Taiwan’s legislature has amended the country’s anti-money laundering and terrorism financing prevention laws to include regulatory requirements for cryptocurrency transactions.
Taiwan’s Anti Money Laundering Regulations for Cryptocurrency
According to Focus Taiwan, the amendments grant the country’s top financial regulator (FSC) the power to clamp down on anonymous cryptocurrency transactions. Beyond regulating digital currency transactions, the Financial Supervisory Commission (FSC) can also monitor crypto exchange operators.
Based on the new provisions, the FSC will mandate all cryptocurrency exchange platforms to operate a “real-name system.” Exchange operators must insist that users register with their real identities. Banks can halt anonymous transactions and report same to the financial regulator.
Speaking on the decision, the Ministry of Justice had this to say:
A compliance culture and mindset is an important part of effectively fighting money laundering, and that culture and mindset can only be fostered through good habits and practices in the operations of local companies and institutions.
Before this development, some government officials led by Jason Hsu launched a self-regulatory body for the country’s cryptocurrency and blockchain industry. The Taiwan Crypto Blockchain Self-Regulatory Organisation is a voluntary coalition of industry participants tasked with drafting policies for the sector. These new provisions on anti-money laundering are possibly a result of various dialogues between the TCBSRO and the FSC.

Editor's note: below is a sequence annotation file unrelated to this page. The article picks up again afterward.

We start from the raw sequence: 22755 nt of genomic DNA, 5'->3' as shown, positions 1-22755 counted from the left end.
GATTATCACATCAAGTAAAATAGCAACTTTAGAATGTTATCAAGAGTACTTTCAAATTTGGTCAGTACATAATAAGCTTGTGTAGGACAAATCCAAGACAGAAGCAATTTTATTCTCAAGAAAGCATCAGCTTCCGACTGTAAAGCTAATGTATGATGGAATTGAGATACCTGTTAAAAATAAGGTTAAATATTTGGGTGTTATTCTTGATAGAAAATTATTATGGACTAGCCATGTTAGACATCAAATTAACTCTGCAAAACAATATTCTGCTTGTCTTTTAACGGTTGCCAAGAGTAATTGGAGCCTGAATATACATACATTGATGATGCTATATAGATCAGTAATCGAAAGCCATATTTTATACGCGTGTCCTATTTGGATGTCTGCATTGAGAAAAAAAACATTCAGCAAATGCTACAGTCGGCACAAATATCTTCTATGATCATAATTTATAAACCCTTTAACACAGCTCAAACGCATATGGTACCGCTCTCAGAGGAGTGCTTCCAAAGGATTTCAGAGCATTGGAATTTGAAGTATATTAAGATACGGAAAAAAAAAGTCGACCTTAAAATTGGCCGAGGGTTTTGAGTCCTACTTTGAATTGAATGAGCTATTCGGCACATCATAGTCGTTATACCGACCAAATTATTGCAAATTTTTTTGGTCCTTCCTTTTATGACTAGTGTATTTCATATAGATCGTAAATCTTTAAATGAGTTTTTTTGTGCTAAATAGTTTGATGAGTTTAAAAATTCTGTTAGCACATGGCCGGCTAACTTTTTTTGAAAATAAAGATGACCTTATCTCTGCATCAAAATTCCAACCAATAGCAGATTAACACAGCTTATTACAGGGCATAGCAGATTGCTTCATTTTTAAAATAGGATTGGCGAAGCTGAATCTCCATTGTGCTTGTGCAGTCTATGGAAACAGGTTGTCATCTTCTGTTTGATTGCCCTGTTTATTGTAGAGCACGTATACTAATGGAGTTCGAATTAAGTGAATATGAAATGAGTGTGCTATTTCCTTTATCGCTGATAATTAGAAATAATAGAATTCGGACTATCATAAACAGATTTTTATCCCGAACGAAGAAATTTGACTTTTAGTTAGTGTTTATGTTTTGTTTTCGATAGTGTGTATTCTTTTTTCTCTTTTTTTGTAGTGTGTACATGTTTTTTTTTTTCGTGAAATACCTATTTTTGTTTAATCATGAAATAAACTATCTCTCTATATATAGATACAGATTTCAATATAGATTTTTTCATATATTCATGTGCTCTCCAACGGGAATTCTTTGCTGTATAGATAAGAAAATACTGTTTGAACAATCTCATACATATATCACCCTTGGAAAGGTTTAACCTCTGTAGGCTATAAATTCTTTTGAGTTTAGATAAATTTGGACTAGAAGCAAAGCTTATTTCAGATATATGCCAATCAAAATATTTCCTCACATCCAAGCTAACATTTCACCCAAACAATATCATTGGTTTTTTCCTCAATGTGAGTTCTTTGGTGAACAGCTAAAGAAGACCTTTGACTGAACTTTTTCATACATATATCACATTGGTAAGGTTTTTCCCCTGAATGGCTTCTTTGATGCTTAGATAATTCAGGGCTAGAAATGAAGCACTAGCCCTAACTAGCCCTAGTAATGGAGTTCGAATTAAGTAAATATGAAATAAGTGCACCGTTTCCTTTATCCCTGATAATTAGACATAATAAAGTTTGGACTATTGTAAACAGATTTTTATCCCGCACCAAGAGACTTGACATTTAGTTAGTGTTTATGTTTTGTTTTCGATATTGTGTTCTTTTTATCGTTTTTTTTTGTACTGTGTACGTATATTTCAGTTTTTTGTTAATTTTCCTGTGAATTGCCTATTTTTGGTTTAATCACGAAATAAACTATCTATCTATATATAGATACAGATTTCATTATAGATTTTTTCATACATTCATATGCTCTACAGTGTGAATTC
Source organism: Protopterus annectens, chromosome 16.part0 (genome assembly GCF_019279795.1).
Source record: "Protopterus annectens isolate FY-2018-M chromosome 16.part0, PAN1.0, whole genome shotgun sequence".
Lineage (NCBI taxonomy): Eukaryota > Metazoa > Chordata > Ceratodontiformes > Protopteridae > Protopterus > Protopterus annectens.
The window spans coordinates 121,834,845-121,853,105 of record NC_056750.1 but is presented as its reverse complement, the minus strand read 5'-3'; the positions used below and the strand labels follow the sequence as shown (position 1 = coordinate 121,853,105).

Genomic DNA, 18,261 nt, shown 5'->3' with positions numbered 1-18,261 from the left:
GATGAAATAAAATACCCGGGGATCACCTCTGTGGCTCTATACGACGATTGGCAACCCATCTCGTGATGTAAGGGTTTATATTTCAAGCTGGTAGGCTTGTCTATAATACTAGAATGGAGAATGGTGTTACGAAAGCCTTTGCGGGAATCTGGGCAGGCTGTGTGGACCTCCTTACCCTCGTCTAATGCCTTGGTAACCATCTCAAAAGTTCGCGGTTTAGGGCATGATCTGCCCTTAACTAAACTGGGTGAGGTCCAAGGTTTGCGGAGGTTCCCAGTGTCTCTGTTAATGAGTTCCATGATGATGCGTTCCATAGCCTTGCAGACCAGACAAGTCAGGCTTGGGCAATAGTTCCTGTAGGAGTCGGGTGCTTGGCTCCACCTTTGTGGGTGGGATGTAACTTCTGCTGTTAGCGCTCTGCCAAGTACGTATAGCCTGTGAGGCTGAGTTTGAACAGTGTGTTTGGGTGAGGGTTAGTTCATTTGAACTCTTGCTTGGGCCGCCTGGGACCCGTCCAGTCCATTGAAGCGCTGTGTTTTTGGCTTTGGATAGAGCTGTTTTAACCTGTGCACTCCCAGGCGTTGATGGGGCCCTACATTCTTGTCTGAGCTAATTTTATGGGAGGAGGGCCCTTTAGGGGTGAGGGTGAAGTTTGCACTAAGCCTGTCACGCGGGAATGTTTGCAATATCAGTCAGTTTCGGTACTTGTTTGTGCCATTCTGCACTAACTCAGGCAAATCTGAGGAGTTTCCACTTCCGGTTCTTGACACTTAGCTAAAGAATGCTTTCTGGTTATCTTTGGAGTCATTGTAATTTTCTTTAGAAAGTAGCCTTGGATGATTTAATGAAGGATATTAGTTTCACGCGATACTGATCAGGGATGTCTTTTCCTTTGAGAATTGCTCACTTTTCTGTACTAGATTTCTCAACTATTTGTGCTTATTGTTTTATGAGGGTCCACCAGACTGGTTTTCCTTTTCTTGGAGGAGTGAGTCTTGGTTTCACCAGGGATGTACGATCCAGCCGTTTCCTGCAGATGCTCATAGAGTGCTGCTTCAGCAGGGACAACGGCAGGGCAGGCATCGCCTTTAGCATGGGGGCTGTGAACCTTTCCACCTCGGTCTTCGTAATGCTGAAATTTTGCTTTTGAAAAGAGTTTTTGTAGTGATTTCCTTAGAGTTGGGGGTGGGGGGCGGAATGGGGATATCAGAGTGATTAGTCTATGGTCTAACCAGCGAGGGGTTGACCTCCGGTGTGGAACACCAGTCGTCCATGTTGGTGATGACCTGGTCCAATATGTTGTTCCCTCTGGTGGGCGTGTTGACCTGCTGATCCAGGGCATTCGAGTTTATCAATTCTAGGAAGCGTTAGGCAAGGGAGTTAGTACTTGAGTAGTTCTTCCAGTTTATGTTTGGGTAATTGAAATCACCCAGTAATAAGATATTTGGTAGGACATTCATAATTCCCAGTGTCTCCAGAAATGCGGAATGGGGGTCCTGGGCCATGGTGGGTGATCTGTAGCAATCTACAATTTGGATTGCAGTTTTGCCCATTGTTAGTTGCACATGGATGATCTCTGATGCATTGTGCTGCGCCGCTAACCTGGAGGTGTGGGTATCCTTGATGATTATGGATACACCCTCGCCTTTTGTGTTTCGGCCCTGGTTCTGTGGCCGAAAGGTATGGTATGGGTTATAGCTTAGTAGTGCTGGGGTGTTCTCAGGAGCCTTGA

Last year, the country’s lawmakers passed the Financial Technology Innovations and Experiments Act to create a “sandbox” for innovative fintech companies. Companies that meet the law’s assessment will be allowed to operate without regulatory risks (for a specific period). ICOs for example who gain the approval of the FSC will be allowed to bypass certain regulatory requirements.
Money Laundering Prevention Efforts in The Cryptocurrency Industry
Money laundering is a primary concern for governments and institutional investors alike. Its use in virtual currency fraud cases appears to be on the rise. In September, Sydney police arrested a married couple suspected of using virtual currencies to launder $300,000. In Israel, police seized a wallet containing over 1,000 BTC in connection to a fraud case.
Though anti-money laundering regulatory frameworks exist for traditional financial transactions, there are calls for crypto-specific provisions.
The FATF recently announced plans to issue laws regulating digital currencies in line with its global anti-money laundering standards. As reported by Ethereum World News, the international regulator has amended its standards to include cryptocurrency transactions. Starting from June 2019, it will issue these amendments and offer guidelines for implementation.
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